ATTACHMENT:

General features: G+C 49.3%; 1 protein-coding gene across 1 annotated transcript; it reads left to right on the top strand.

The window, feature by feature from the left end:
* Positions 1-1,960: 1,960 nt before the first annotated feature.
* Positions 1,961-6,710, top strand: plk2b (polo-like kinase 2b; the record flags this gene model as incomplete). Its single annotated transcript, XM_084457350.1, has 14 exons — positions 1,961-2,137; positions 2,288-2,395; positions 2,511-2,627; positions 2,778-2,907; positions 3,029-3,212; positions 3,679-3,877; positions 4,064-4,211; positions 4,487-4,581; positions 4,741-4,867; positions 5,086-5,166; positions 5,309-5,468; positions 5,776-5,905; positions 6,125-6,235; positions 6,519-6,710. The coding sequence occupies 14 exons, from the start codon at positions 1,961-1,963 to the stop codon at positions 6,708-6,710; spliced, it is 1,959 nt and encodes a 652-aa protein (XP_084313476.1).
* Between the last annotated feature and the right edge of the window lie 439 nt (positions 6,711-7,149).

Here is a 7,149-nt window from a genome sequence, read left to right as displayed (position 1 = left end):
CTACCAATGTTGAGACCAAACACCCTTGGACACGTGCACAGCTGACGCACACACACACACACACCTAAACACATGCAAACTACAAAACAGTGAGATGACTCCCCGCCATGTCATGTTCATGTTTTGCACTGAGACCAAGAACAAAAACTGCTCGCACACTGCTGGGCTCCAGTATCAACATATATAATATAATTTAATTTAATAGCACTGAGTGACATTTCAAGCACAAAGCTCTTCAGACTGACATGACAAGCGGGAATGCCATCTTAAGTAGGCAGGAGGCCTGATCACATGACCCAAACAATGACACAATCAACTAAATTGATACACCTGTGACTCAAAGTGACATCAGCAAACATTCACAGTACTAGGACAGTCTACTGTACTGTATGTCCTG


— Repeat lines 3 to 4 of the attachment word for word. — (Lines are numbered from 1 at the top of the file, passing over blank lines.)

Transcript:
* Positions 1-1,960: 1,960 nt before the first annotated feature.
* Positions 1,961-6,710, top strand: plk2b (polo-like kinase 2b; the record flags this gene model as incomplete). Its single annotated transcript, XM_084457350.1, has 14 exons — positions 1,961-2,137; positions 2,288-2,395; positions 2,511-2,627; positions 2,778-2,907; positions 3,029-3,212; positions 3,679-3,877; positions 4,064-4,211; positions 4,487-4,581; positions 4,741-4,867; positions 5,086-5,166; positions 5,309-5,468; positions 5,776-5,905; positions 6,125-6,235; positions 6,519-6,710. The coding sequence occupies 14 exons, from the start codon at positions 1,961-1,963 to the stop codon at positions 6,708-6,710; spliced, it is 1,959 nt and encodes a 652-aa protein (XP_084313476.1).